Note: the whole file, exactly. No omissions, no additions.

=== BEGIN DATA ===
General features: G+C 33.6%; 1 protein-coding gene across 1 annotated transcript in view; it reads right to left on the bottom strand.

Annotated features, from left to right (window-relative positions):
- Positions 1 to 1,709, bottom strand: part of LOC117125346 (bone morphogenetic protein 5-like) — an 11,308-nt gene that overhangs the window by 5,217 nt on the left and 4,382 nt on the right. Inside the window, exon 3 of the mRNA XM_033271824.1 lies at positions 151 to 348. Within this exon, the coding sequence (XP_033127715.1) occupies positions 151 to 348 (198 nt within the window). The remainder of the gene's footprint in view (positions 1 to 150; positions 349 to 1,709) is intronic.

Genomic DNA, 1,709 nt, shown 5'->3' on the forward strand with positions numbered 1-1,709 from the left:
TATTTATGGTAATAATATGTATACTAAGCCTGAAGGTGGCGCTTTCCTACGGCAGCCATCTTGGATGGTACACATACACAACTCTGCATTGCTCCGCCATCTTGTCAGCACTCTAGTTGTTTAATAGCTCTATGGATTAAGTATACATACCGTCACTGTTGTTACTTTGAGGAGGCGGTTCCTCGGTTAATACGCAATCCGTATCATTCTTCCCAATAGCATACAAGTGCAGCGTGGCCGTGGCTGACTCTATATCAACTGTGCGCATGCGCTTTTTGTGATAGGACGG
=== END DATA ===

General features: G+C 33.6%; 1 protein-coding gene across 1 annotated transcript in view; it reads right to left on the bottom strand.

Annotated features, from left to right (window-relative positions):
- Positions 1 to 1,709, bottom strand: part of LOC117125346 (bone morphogenetic protein 5-like) — an 11,308-nt gene that overhangs the window by 5,217 nt on the left and 4,382 nt on the right. Inside the window, exon 3 of the mRNA XM_033271824.1 lies at positions 151 to 348. Within this exon, the coding sequence (XP_033127715.1) occupies positions 151 to 348 (198 nt within the window). The remainder of the gene's footprint in view (positions 1 to 150; positions 349 to 1,709) is intronic.

Genomic DNA, 1,709 nt, shown 5'->3' on the forward strand with positions numbered 1-1,709 from the left:
TATTTATGGTAATAATATGTATACTAAGCCTGAAGGTGGCGCTTTCCTACGGCAGCCATCTTGGATGGTACACATACACAACTCTGCATTGCTCCGCCATCTTGTCAGCACTCTAGTTGTTTAATAGCTCTATGGATTAAGTATACATACCGTCACTGTTGTTACTTTGAGGAGGCGGTTCCTCGGTTAATACGCAATCCGTATCATTCTTCCCAATAGCATACAAGTGCAGCGTGGCCGTGGCTGACTCTATATCAACTGTGCGCATGCGCTTTTTGTGATAGGACGG